Earth Day: We Didn’t Come This Far to Only Come This Far

By David Yee Associate, CEO Engagement, CECP

On April 22, 1970, the inaugural Earth Day started an annual trend of marches, rallies, and various acts of environmental solidarity. From a truly grassroots movement, this day has continued to be a reminder to take care of the land that provides for us, for a better world that everyone can contribute toward.

When the business community caught on to Earth Day trends, it gave reason to pledge money to environmentally conscious organizations or host fundraising and volunteer events. Median cash giving by corporations to environmental causes increased 26% between 2016 and 2018, according to CECP’s Giving in Numbers.

The original marches and concert gatherings have evolved into embattled speeches from a 17-year old climate activist on the blunt reality of the current path we are on. Into companies highlighting their commitments to environmental goals in their corporate social responsibility reports. And into a letter from the largest asset manager saying, “climate risk is investment risk”, and that “Every government, company, and shareholder must confront climate change.” It appears there is alignment across stakeholders on the importance of addressing climate change as an issue that will have major implications on our future.

So, how do we fare right now?

At a recent business summit where a handful of CEOs spoke in honor of the 50th anniversary of Earth Day, their companies’ sustainability efforts, and their perspectives of the how business as a whole can progress, the audience was polled on whether it thought the environment was better today compared to 50 years ago. A significant portion of the audience responded that the environment is worse off today than 50 years ago. With a half century worth of vocal advocates, fundraisers, beach clean-ups, and the like, many believe we are in a worse position environmentally despite all the technological advances and corporate commitments.

Company executives at this virtual meeting highlighted their plans for reducing environmental impacts through alternative energies, renewable power, and lower carbon footprints, many of which were quite impressive. But another executive stated that the private sector has not done enough, calling on his peers for more ambitious goals in areas such as water, carbon, and plastic. He stated a few causes of the current hesitation to set grandiose goals, which include a lack of visibility and data, an outdated focus on increasing shareholder profits, and seductive incrementalism.

CEOs did echo each other’s sentiments on additional topics such as increasing fair shared value across operations and supply chains. Multiple speakers touched on government’s role in pricing carbon for the markets and perhaps taxing the laggards while rewarding the pacesetters. And overall, there was a focus on all stakeholders (employees, suppliers, customers, communities, and shareholders). Underlying all of these remarks was the notion of purpose, beyond profitability, to drive change. With 76% percent of companies changing their corporate purpose statement in the last five years (Source: CECP Pulse Survey, October 2019), we know companies are beginning to rethink how their purpose can not only influence environmental and sustainability efforts, but also their performance in all aspects of their business.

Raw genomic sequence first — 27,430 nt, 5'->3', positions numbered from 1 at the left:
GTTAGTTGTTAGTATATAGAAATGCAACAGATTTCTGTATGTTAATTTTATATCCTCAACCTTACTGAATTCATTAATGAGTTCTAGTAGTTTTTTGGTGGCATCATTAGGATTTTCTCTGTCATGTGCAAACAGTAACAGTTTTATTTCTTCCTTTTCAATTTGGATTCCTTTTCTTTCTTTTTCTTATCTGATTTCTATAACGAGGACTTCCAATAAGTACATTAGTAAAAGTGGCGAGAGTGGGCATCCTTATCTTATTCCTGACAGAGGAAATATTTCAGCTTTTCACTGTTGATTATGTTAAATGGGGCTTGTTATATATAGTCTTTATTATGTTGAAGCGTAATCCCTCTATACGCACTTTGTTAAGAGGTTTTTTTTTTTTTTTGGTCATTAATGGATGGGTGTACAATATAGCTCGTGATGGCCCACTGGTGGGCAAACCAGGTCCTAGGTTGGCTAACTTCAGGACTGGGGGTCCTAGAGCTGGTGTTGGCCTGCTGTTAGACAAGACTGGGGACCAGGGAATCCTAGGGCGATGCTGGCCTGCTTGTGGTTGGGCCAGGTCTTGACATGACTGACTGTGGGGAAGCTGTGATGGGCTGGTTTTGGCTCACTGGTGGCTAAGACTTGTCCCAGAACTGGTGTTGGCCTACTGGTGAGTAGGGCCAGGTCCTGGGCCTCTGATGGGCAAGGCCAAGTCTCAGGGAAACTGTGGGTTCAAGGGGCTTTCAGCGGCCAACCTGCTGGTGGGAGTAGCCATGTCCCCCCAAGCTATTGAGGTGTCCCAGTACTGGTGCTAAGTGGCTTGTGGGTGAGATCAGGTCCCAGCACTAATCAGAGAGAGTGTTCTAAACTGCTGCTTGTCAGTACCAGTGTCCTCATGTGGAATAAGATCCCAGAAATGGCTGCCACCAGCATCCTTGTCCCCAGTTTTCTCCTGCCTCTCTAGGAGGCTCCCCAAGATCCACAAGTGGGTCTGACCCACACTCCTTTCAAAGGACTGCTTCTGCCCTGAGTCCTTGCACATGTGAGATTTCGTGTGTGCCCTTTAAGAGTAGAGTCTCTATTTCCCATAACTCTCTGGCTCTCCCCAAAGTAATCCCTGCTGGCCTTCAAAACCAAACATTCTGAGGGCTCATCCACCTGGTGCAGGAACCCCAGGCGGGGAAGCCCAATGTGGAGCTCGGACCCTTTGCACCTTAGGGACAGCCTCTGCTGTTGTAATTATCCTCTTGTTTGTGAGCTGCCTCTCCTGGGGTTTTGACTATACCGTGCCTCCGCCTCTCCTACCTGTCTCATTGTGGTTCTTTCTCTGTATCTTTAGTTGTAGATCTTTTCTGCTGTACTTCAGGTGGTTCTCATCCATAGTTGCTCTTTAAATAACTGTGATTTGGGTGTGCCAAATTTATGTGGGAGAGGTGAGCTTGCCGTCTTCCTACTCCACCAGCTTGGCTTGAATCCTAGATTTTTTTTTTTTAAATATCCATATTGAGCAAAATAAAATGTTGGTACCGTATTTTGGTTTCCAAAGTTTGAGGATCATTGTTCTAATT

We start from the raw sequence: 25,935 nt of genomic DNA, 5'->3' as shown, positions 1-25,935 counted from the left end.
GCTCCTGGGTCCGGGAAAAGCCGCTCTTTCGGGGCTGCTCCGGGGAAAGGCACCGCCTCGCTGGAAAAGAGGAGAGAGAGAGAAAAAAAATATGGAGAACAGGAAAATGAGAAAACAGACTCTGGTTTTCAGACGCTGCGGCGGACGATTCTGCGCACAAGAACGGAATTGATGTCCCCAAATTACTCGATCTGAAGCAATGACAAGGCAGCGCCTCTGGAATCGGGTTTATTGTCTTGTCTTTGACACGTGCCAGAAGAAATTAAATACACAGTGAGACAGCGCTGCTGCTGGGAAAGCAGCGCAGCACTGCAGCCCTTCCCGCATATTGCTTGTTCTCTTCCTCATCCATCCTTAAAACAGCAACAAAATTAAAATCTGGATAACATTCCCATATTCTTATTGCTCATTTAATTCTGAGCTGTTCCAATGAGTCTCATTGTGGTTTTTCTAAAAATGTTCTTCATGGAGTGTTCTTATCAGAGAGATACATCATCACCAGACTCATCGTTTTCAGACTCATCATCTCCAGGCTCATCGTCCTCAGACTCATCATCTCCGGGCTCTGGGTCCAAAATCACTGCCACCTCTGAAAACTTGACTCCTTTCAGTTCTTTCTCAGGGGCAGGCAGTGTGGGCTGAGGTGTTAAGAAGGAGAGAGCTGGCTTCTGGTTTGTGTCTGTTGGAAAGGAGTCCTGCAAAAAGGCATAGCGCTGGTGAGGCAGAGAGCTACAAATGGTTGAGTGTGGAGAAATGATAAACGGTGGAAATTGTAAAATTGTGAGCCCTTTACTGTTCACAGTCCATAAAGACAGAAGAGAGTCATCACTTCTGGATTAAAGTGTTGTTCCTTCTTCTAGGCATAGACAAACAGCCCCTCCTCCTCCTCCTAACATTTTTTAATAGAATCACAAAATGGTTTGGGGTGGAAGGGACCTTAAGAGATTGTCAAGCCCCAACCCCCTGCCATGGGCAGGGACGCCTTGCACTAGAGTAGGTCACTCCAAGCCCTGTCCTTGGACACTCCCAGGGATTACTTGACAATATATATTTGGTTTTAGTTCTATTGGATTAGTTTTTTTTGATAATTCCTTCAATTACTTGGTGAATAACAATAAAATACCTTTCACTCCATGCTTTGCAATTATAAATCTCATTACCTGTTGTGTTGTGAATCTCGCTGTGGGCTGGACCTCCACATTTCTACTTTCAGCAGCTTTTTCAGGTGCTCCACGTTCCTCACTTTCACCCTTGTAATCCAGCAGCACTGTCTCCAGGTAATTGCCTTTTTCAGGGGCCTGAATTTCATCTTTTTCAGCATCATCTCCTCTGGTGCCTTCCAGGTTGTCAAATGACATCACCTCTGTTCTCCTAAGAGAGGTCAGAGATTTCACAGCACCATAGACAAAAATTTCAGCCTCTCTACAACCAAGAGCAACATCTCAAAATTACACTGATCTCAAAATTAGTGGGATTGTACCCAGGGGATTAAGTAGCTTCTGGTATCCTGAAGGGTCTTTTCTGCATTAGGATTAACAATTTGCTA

On various platforms, leaders have forecasted that the Covid-19 pandemic will accelerate action on societal issues that have global implications. One CEO at the virtual business summit said, “This pandemic is the ultimate sustainability event.” We have seen reduced pollution and emissions from quarantines and the economic shutdown, but more so the link between environmental, social, and governance (ESG) issues has become even clearer. In real time we are witnessing the impacts of the world’s response to health concerns on environmental factors. This is just one example of many of how ESG topics are intertwined.

Through their environmental commitments, these companies will see benefits in other social and governance areas:

Walmart’s Project Gigaton hopes to bolster supplier and global value chain efforts to avoid on billion metric tons of greenhouse gas (GHG) emissions by 2030. With over 2,800 suppliers, they are incentivizing their supply chain to increase their sustainability efforts.

UPS has made major investments in clean energy and in their overall commitment to environmental responsibility.

EILEEN FISHER, in an industry highly criticized for their impact on the environment, uses B-Corp framework to track and measure sustainability outcomes as their Social Consciousness Team evaluates environmental impact (among other areas, such as Human Rights) across the company.

By 2030, PSEG, New Jersey’s leading source of carbon free energy, plans to eliminate 13 million additional tons of C02 equivalent emissions.

As consideration for Mother Nature gains traction beyond one day, businesses will continue to play an integral role in what the future of planet looks like. In 50 years, will we be able to say that the environment is better off than today? Greta Thunberg might tell us that if we do not change now, we won’t be able to answer that question.

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